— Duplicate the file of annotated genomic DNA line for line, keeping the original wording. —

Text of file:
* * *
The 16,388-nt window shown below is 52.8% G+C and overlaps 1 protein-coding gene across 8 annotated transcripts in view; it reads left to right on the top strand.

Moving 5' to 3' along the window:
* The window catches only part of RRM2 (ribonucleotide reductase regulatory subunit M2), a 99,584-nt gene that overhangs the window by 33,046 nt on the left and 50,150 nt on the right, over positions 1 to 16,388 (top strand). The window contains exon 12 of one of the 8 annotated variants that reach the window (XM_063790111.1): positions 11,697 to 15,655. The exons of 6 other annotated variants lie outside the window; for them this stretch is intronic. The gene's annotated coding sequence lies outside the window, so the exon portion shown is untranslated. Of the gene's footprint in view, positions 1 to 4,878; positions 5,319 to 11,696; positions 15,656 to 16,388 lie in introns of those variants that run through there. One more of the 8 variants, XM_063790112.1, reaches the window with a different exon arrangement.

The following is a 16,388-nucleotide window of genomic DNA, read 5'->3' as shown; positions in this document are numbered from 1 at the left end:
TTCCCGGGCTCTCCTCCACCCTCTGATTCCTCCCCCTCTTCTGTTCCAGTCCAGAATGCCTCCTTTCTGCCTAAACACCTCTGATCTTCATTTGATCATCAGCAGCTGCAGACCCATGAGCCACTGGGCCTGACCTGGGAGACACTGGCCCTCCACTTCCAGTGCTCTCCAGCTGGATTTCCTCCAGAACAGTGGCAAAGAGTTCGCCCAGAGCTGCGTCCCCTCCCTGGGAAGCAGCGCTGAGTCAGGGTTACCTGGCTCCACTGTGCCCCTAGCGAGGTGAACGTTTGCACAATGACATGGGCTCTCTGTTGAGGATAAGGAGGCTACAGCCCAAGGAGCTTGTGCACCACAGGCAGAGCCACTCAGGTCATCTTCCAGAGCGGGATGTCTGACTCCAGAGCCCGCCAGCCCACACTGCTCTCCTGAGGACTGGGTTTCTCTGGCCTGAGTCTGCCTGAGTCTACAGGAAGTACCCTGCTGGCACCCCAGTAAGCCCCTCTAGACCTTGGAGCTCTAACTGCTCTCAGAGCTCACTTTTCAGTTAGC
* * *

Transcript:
The 16,388-nt window shown below is 52.8% G+C and overlaps 1 protein-coding gene across 8 annotated transcripts in view; it reads left to right on the top strand.

Moving 5' to 3' along the window:
* The window catches only part of RRM2 (ribonucleotide reductase regulatory subunit M2), a 99,584-nt gene that overhangs the window by 33,046 nt on the left and 50,150 nt on the right, over positions 1 to 16,388 (top strand). The window contains exon 12 of one of the 8 annotated variants that reach the window (XM_063790111.1): positions 11,697 to 15,655. The exons of 6 other annotated variants lie outside the window; for them this stretch is intronic. The gene's annotated coding sequence lies outside the window, so the exon portion shown is untranslated. Of the gene's footprint in view, positions 1 to 4,878; positions 5,319 to 11,696; positions 15,656 to 16,388 lie in introns of those variants that run through there. One more of the 8 variants, XM_063790112.1, reaches the window with a different exon arrangement.

The following is a 16,388-nucleotide window of genomic DNA, read 5'->3' as shown; positions in this document are numbered from 1 at the left end:
TTCCCGGGCTCTCCTCCACCCTCTGATTCCTCCCCCTCTTCTGTTCCAGTCCAGAATGCCTCCTTTCTGCCTAAACACCTCTGATCTTCATTTGATCATCAGCAGCTGCAGACCCATGAGCCACTGGGCCTGACCTGGGAGACACTGGCCCTCCACTTCCAGTGCTCTCCAGCTGGATTTCCTCCAGAACAGTGGCAAAGAGTTCGCCCAGAGCTGCGTCCCCTCCCTGGGAAGCAGCGCTGAGTCAGGGTTACCTGGCTCCACTGTGCCCCTAGCGAGGTGAACGTTTGCACAATGACATGGGCTCTCTGTTGAGGATAAGGAGGCTACAGCCCAAGGAGCTTGTGCACCACAGGCAGAGCCACTCAGGTCATCTTCCAGAGCGGGATGTCTGACTCCAGAGCCCGCCAGCCCACACTGCTCTCCTGAGGACTGGGTTTCTCTGGCCTGAGTCTGCCTGAGTCTACAGGAAGTACCCTGCTGGCACCCCAGTAAGCCCCTCTAGACCTTGGAGCTCTAACTGCTCTCAGAGCTCACTTTTCAGTTAGC